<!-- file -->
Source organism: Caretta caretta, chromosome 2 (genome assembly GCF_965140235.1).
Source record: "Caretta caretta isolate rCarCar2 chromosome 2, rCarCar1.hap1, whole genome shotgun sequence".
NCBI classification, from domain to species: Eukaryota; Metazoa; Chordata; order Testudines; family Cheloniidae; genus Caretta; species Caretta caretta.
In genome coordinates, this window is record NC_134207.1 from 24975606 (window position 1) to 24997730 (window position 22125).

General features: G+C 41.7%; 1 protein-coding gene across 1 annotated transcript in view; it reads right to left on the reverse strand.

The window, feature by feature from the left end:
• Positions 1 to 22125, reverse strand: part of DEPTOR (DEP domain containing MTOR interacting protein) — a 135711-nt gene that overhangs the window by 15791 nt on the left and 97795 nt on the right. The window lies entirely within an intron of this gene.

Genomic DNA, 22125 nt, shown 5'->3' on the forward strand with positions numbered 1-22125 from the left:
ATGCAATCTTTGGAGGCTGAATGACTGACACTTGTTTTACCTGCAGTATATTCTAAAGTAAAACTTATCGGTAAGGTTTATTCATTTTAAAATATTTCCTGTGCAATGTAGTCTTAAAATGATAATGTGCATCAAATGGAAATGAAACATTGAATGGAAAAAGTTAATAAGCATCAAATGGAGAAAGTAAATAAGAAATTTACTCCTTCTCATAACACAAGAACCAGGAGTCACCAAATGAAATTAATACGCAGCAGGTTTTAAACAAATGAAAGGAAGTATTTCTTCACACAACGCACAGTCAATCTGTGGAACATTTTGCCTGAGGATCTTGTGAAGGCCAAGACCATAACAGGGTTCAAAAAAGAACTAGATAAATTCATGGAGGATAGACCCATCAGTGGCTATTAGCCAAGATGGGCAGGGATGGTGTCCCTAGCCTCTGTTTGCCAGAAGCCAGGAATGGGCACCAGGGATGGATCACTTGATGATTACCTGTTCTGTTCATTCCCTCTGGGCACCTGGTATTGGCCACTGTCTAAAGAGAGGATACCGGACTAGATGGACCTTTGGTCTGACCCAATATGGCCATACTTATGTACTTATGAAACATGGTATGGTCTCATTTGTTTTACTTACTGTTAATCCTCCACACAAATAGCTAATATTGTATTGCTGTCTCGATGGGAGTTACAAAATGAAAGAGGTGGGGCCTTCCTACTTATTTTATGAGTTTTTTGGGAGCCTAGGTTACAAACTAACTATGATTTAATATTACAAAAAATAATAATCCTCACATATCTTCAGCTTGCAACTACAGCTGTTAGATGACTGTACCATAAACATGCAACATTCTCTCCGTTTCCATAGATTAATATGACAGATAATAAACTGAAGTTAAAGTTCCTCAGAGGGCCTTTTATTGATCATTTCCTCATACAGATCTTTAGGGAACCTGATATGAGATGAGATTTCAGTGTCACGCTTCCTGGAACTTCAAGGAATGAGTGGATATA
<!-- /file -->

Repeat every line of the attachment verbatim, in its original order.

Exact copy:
Source organism: Caretta caretta, chromosome 2 (genome assembly GCF_965140235.1).
Source record: "Caretta caretta isolate rCarCar2 chromosome 2, rCarCar1.hap1, whole genome shotgun sequence".
NCBI classification, from domain to species: Eukaryota; Metazoa; Chordata; order Testudines; family Cheloniidae; genus Caretta; species Caretta caretta.
In genome coordinates, this window is record NC_134207.1 from 24975606 (window position 1) to 24997730 (window position 22125).

General features: G+C 41.7%; 1 protein-coding gene across 1 annotated transcript in view; it reads right to left on the reverse strand.

The window, feature by feature from the left end:
• Positions 1 to 22125, reverse strand: part of DEPTOR (DEP domain containing MTOR interacting protein) — a 135711-nt gene that overhangs the window by 15791 nt on the left and 97795 nt on the right. The window lies entirely within an intron of this gene.

Genomic DNA, 22125 nt, shown 5'->3' on the forward strand with positions numbered 1-22125 from the left:
ATGCAATCTTTGGAGGCTGAATGACTGACACTTGTTTTACCTGCAGTATATTCTAAAGTAAAACTTATCGGTAAGGTTTATTCATTTTAAAATATTTCCTGTGCAATGTAGTCTTAAAATGATAATGTGCATCAAATGGAAATGAAACATTGAATGGAAAAAGTTAATAAGCATCAAATGGAGAAAGTAAATAAGAAATTTACTCCTTCTCATAACACAAGAACCAGGAGTCACCAAATGAAATTAATACGCAGCAGGTTTTAAACAAATGAAAGGAAGTATTTCTTCACACAACGCACAGTCAATCTGTGGAACATTTTGCCTGAGGATCTTGTGAAGGCCAAGACCATAACAGGGTTCAAAAAAGAACTAGATAAATTCATGGAGGATAGACCCATCAGTGGCTATTAGCCAAGATGGGCAGGGATGGTGTCCCTAGCCTCTGTTTGCCAGAAGCCAGGAATGGGCACCAGGGATGGATCACTTGATGATTACCTGTTCTGTTCATTCCCTCTGGGCACCTGGTATTGGCCACTGTCTAAAGAGAGGATACCGGACTAGATGGACCTTTGGTCTGACCCAATATGGCCATACTTATGTACTTATGAAACATGGTATGGTCTCATTTGTTTTACTTACTGTTAATCCTCCACACAAATAGCTAATATTGTATTGCTGTCTCGATGGGAGTTACAAAATGAAAGAGGTGGGGCCTTCCTACTTATTTTATGAGTTTTTTGGGAGCCTAGGTTACAAACTAACTATGATTTAATATTACAAAAAATAATAATCCTCACATATCTTCAGCTTGCAACTACAGCTGTTAGATGACTGTACCATAAACATGCAACATTCTCTCCGTTTCCATAGATTAATATGACAGATAATAAACTGAAGTTAAAGTTCCTCAGAGGGCCTTTTATTGATCATTTCCTCATACAGATCTTTAGGGAACCTGATATGAGATGAGATTTCAGTGTCACGCTTCCTGGAACTTCAAGGAATGAGTGGATATA